Today I am a Scientist

Posted on August 9, 2008 by

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The August issue of Popular Science magazine (available in stores, not for free on-line) examines the Science of Sports.   Within this issue are articles examining the biomechanics of throwing a baseball, changes in Olympic training, the future of cheating (a separate article from the discussion of Olympic training), and advances in medical treatments for injured athletes.

In addition, Jason Turbow penned “Settling the Score” (again, you can find it in-stores, and if you pay for the digital version of Popular Science you can get it on-line).  Turbow looks at advances in the statistical study of sports.  

He focuses on the four major North American team sports: football, baseball, basketball, and hockey.  For football Turbow discusses DVOA (defense-adjusted value over average), a metric developed by Aaron Schatz and presented at Football Outsiders (and discussed in the forum back in 2006).

For advances in baseball stats, Turbow interviewed Chris Dial.  Dial has created a metric to capture defense called Defensive Runs Saved.  Dial’s metric employs the “zone rating” from STATS.  In essence, Dial’s metric “accounts for not just the balls a player handles but the balls a player should handle.”  Turbow presents the 2007 National League Gold Glove Winners and the 2007 Defensive Runs Saved Leaders for the National League.  With the exception of Carlos Beltran, the two lists are entirely different.  This suggests voters for the Gold Glove awards are not getting it right.  By the way, Chris Dial posted numbers for 2008 a few days ago at Baseball Think Factory.

Turning to Hockey, Turbow focused on the work of Alan Ryder.  The traditional metric for evaluating goalies in hockey is save percentage (saves divided by shots on goal).  But not all shots on goal are equal.  Ryder looks at where shots are taken on the ice to determine Shot Quality.  He then evaluates goalies by not only noting what shots were allowed in the net but also the quality of shots the goalies had to face.  More on Ryder’s work can be found at his website, Hockey Analytics.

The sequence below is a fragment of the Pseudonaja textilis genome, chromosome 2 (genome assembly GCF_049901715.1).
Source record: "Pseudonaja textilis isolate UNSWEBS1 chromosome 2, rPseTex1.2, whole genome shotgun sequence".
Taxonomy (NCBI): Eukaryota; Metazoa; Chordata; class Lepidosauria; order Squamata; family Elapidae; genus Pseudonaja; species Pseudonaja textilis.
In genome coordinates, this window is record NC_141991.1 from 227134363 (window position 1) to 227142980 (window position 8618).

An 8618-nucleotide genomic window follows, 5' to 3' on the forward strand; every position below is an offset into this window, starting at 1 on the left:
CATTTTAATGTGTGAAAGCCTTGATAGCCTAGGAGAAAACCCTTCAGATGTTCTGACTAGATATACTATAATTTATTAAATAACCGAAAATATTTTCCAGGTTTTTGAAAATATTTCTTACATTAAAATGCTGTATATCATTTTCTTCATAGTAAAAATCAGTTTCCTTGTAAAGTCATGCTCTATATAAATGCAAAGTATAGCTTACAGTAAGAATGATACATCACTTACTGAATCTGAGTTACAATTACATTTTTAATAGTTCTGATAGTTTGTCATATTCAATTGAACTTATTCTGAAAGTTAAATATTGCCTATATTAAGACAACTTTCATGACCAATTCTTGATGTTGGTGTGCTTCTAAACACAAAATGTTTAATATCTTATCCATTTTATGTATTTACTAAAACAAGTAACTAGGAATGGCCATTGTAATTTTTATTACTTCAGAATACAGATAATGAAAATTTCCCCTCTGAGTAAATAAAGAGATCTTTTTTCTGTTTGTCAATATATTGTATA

And then we have basketball.  The advanced metric that Turbow focused on for hoops is something called Win Score.  Apparently some economist – the article says he is at Southern Utah University – has come up with a statistical measure of player performance in basketball.  And this metric indicates that many scorers – who are paid the most in basketball – do not help their teams much because they are inefficient shooters.  More on this metric can be found in this forum.  You can also read more about Win Score in The Wages of Wins (and the sequel to this book, which is still being written).

By the way, my friends in the natural sciences (such as my wife) often scoff at economics and the social sciences.   These friends often wonder if economics should really be thought of as a “science” and whether I am actually a “scientist”. Now that I have been mentioned in Popular Science, I think I can now claim that I am officially a scientist.  At least, that’s what I am telling my wife.

– DJ

The WoW Journal Comments Policy

Our research on the NBA was summarized HERE.

The Technical Notes at wagesofwins.com provides substantially more information on the published research behind Wins Produced and Win Score

Wins Produced, Win Score, and PAWSmin are also discussed in the following posts:

Simple Models of Player Performance

Wins Produced vs. Win Score

What Wins Produced Says and What It Does Not Say

Introducing PAWSmin — and a Defense of Box Score Statistics

Finally, A Guide to Evaluating Models contains useful hints on how to interpret and evaluate statistical models.